Advocacy group InternetNZ has long advocated for unbundling, historically on the copper broadband network and more recently for UFB fibre, including through the recent Telecommunications Act review. The organisation’s CEO Jordan Carter has previously noted that unbundling has worked for New Zealand before. “We see the potential for it to lead to more choice and more competition on fibre too," he said.

 

Paris explains the limitations of a bundled service from a broadband perspective: “To date, retail service providers could only sell a range of ‘one size fits most’ fibre products. But retailers such as Vodafone and Vocus are constantly watching world technology markets and the constant stream of new developments. We know there is a lot more than can be done with an unbundled fibre connection and a lot more choice in the types of products we could be offering our customers.”

 

By investing several million dollars into unbundling technology, Vodafone and the Vocus are better positioned to create unique services suitable for specific customer types.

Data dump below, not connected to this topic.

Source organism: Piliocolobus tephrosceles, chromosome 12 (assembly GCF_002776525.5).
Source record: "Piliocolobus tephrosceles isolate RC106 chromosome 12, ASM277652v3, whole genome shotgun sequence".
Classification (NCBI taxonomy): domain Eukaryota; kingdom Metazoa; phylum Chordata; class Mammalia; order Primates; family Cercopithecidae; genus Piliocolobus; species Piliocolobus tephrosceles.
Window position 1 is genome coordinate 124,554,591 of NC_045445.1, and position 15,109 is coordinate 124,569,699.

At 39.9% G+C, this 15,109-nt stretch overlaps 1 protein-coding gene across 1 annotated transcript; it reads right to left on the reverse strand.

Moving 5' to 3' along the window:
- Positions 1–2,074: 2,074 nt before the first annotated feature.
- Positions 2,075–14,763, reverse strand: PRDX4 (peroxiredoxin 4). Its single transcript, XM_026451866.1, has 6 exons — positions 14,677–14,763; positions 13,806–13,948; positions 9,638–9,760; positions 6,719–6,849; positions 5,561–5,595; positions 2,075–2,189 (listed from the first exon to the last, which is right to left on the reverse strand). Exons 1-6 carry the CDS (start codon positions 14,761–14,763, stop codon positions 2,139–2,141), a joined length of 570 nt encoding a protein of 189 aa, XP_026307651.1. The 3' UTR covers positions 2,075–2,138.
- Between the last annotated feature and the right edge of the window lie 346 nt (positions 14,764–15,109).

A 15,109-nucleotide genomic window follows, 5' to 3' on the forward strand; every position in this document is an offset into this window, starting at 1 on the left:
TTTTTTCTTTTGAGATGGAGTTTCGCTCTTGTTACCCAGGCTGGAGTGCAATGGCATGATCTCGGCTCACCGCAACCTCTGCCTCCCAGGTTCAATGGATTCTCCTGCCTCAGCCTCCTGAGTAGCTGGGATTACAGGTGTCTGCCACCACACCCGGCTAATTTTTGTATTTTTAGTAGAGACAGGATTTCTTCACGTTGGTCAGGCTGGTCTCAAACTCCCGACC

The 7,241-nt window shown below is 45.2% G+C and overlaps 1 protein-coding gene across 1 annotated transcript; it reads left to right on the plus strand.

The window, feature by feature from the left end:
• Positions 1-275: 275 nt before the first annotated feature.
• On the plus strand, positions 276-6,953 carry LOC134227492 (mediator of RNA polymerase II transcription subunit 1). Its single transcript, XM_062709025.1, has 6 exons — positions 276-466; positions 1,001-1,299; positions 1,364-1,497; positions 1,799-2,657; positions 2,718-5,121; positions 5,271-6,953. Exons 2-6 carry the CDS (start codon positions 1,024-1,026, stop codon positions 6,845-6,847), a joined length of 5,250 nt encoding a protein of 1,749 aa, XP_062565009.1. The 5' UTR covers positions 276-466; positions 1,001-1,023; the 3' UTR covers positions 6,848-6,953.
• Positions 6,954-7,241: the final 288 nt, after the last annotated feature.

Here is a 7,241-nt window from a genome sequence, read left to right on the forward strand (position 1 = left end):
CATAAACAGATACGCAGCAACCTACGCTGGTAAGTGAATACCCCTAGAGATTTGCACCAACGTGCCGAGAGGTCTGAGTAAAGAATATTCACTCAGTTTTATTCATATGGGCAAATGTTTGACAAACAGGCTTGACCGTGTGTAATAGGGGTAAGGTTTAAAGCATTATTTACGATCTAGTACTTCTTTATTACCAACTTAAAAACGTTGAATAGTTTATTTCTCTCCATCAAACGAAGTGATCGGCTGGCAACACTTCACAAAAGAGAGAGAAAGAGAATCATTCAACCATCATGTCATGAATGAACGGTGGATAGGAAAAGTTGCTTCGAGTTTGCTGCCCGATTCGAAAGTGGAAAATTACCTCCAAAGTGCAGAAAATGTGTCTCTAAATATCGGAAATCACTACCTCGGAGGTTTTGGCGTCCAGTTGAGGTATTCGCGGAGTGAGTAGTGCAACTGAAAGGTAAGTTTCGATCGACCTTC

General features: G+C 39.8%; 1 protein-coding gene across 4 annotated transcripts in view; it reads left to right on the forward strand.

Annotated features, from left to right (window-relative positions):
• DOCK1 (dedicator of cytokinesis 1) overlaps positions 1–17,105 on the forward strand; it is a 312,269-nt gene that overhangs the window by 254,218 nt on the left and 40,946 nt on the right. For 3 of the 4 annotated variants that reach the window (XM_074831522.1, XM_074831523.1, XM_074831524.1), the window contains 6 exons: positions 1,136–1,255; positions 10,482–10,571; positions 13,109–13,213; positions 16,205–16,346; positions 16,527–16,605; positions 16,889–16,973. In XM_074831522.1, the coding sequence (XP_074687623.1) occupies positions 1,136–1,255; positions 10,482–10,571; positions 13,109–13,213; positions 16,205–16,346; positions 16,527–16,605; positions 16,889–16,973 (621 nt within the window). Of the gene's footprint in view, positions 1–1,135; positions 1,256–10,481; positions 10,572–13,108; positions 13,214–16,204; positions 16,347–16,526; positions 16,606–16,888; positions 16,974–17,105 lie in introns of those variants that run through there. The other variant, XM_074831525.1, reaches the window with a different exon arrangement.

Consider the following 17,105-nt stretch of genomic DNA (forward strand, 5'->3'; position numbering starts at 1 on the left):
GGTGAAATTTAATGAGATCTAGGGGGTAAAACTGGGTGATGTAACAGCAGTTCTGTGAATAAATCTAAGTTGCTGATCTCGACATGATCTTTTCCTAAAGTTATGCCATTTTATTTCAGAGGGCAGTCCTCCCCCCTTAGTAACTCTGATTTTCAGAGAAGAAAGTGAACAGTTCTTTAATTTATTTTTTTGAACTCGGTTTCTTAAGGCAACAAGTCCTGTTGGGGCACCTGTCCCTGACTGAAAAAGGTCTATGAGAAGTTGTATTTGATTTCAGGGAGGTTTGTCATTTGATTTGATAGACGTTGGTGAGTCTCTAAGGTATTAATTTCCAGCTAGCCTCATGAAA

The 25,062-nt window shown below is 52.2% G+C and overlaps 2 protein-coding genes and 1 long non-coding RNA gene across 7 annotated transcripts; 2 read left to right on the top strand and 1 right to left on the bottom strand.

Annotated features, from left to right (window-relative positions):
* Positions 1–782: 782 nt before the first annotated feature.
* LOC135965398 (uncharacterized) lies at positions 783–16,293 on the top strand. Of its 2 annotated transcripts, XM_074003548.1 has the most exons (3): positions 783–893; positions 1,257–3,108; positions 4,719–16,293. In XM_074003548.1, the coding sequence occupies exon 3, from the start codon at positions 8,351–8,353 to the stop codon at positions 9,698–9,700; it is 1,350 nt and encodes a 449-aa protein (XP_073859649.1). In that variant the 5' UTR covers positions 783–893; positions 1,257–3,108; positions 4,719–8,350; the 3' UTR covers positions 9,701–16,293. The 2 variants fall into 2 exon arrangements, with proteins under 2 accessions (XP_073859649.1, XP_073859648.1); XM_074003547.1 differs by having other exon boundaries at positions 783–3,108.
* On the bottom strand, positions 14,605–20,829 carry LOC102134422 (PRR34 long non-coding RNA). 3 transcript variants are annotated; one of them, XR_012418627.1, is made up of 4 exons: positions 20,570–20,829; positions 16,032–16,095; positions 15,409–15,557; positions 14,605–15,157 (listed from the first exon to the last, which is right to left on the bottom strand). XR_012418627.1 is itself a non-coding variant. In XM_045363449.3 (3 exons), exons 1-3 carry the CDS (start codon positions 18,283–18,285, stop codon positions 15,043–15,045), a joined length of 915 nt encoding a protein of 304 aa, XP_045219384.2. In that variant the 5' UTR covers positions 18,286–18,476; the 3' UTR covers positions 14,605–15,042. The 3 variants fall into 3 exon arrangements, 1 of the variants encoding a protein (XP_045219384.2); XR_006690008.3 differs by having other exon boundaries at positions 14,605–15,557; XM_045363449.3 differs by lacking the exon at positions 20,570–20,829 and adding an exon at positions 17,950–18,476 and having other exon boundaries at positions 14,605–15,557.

“Fibre unbundling also removes barriers to emerging technologies, as we can rapidly implement innovations we know will work for our customers,” says Paris.

 

These technologies can deliver advantages including boosting the speed of individual connections, making 10Gbps residential grade connections to the home a reality. “Currently LFCs have no real urgency to accelerate speeds or make available a wider variety of services - there is just no incentive to do so,” says Callander. “However, as retailers operating in a competitive market, we know that increased speed, a broader portfolio and indeed the ability to better manage costs and reliability are absolutely key to attracting new customers and retaining existing ones. And unbundling gives us the means to do all these things.”